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P621 Comparison between total abdominal colectomy and segmental colectomy in Crohn's colitis patients: Recurrence and re-resection rates. A retrospective cohort study

H. Tulchinsky*1, M. Bendersky2, H. Yanai3, J. Klausner2, I. Dotan3

1Tel Aviv Medical Center, affiliated to Sackler Faculty of Medicine, Tel Aviv University, Tel Aviv, Israel, Colorectal Unit, Department of Surgery, Tel Aviv, Israel, 2Tel Aviv Medical Center, affiliated to Sackler Faculty of Medicine, Tel Aviv University, Tel Aviv, Israel, Department of Surgery, Tel Aviv, Israel, 3Tel Aviv Sourasky Medical Center, affiliated to the Sackler Faculty of Medicine, Tel Aviv University, IBD Center, Department of Gastroenterology and Liver Diseases, Tel Aviv, Israel


Crohn's disease (CD) may potentially affect any part of the gastrointestinal tract. Crohn's colitis is a subgroup of CD involving the colon and rectum. Although medical management has evolved greatly, patients with CD still require surgery as disease progresses. Recent studies that compared segmental colectomy and total abdominal colectomy presented equivocal data regarding recurrence and re-resection rates. The aim of this study was to compare long-term outcomes in regard to recurrence rates and re-resection rates, of segmental versus total/subtotal colectomy in patients with Crohn's colitis (CC), and to identify risk factors associated with post-operative recurrence.


The medical records of all CC patients who underwent colectomy between 1995 and 2013 and were followed at the Tel Aviv Medical Center were identified. Data on age at diagnosis, gender, smoking, disease location at diagnosis, perianal and rectal disease status, indication for surgery, disease duration before operation, type of operation, primary anastomosis at first operation, length of resected specimen, recurrence of symptoms, medication after surgery, re-operation, and total follow-up time were retrieved.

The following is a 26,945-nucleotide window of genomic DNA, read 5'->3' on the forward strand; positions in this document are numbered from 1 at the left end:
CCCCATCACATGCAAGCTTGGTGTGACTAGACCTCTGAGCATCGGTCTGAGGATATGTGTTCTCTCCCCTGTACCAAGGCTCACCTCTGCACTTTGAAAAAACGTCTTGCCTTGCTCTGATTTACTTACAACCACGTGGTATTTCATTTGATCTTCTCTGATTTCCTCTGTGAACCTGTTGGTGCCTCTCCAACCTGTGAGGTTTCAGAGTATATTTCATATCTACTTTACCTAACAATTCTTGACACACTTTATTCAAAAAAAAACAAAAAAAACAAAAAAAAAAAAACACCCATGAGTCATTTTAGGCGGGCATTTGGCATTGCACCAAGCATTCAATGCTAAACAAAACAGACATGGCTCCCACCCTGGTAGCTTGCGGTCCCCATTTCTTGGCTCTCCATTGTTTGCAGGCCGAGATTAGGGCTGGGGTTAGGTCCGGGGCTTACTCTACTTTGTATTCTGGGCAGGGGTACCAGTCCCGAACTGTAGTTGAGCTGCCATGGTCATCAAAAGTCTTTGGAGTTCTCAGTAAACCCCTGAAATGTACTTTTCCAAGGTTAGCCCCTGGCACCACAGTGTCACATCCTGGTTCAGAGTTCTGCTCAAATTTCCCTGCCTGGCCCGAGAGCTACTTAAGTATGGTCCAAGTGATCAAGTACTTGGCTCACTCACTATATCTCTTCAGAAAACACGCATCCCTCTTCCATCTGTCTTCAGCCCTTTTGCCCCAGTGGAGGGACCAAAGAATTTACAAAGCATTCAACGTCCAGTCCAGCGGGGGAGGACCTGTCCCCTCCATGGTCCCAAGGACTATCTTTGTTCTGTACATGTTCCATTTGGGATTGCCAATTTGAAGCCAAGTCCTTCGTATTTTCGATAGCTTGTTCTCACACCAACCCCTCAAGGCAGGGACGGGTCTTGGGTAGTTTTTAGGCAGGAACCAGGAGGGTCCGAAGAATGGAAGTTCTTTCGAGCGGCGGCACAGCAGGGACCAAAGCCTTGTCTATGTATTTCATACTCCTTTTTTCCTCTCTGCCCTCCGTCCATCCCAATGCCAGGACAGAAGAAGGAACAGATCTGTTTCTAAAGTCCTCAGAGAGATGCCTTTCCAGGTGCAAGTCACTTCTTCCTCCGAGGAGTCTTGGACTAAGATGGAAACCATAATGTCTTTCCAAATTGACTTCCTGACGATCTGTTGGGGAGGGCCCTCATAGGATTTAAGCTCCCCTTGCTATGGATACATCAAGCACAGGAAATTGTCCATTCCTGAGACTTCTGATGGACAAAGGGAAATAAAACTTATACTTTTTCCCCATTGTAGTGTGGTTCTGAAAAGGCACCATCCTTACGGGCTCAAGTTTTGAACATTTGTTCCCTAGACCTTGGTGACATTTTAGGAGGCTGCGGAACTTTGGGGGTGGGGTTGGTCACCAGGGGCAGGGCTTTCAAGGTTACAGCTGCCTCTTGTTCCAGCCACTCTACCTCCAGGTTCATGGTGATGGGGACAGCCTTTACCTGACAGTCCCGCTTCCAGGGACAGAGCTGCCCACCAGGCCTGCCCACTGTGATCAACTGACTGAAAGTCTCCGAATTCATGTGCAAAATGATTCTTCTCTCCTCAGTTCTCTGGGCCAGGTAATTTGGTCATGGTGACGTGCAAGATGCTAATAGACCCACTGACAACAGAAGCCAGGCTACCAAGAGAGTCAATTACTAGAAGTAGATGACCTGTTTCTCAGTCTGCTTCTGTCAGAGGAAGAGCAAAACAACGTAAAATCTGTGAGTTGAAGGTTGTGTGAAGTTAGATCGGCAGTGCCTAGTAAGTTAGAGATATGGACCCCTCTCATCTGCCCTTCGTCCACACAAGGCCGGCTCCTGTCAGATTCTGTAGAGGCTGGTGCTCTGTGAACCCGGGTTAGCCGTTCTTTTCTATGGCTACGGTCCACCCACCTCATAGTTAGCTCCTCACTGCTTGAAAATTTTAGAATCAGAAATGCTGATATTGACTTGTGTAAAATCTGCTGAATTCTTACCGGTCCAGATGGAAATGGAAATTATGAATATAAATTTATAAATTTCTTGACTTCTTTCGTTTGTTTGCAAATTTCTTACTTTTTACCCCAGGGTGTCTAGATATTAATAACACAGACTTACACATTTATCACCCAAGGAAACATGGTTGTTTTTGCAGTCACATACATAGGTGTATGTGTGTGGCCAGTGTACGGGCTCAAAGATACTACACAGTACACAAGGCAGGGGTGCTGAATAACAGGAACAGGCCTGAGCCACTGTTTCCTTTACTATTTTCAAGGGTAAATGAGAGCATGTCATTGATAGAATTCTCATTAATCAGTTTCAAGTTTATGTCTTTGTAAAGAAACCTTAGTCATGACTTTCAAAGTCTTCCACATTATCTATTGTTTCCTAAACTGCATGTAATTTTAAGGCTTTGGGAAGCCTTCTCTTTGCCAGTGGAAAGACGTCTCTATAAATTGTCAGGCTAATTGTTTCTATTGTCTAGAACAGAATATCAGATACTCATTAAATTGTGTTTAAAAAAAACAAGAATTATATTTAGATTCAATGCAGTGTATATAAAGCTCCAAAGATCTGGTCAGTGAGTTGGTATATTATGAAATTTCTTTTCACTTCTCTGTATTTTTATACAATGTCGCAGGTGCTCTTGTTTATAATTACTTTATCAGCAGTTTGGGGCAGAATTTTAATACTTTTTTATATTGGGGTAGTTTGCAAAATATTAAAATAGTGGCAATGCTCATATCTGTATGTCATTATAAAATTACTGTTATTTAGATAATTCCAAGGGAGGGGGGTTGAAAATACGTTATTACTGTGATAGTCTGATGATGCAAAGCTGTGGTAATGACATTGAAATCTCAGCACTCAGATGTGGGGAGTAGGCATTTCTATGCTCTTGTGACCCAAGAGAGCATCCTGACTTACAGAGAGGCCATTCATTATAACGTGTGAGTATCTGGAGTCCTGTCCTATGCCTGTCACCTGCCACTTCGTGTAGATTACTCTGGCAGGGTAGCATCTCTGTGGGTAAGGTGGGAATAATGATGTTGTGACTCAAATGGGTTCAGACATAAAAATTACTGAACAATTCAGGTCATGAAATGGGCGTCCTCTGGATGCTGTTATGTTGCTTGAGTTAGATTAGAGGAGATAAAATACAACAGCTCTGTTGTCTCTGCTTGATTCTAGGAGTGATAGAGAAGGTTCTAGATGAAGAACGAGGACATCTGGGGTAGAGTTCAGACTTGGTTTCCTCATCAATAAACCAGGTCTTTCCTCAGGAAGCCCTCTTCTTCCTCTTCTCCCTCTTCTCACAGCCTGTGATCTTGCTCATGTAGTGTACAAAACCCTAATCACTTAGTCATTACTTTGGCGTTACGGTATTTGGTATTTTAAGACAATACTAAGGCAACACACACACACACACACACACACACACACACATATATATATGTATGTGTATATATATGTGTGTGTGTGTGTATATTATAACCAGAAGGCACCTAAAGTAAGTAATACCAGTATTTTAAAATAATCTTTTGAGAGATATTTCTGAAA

Thirty-five patients (segmental colectomy-18, total/subtotal colectomy-17, male-17, mean age at operation 36.6) were identified. All parameters were comparable between the groups. Mean disease duration prior to first operation was 122.83 months before segmental colectomy and 131.89 months before total/subtotal colectomy (p=0.456). Resuming of medical treatment following surgery was significantly higher in CC patients undergoing segmental colectomy (n=10, 55.55%) compared to those undergoing total/subtotal colectomy (n=15, 88.23%) (p=0.01). Patients undergoing segmental colectomy had significantly longer re-operation-free survival compared to those undergoing total/subtotal colectomy, (p=0.02). A trend towards longer symptom-free survival after segmental colectomy was observed as well, 59+/-13 and 24+/-8 months, respectively (p=0.105); surprisingly, no correlation between the length of resected bowel and survival outcomes was observed (p=0.997 and p=0.319, respectively).


Disease recurrence rate and re-resection rate are not higher after segmental colectomy and therefore segmental resection can be safely performed in limited Crohn's colitis. Further studies should be conducted to explore these potential culprits.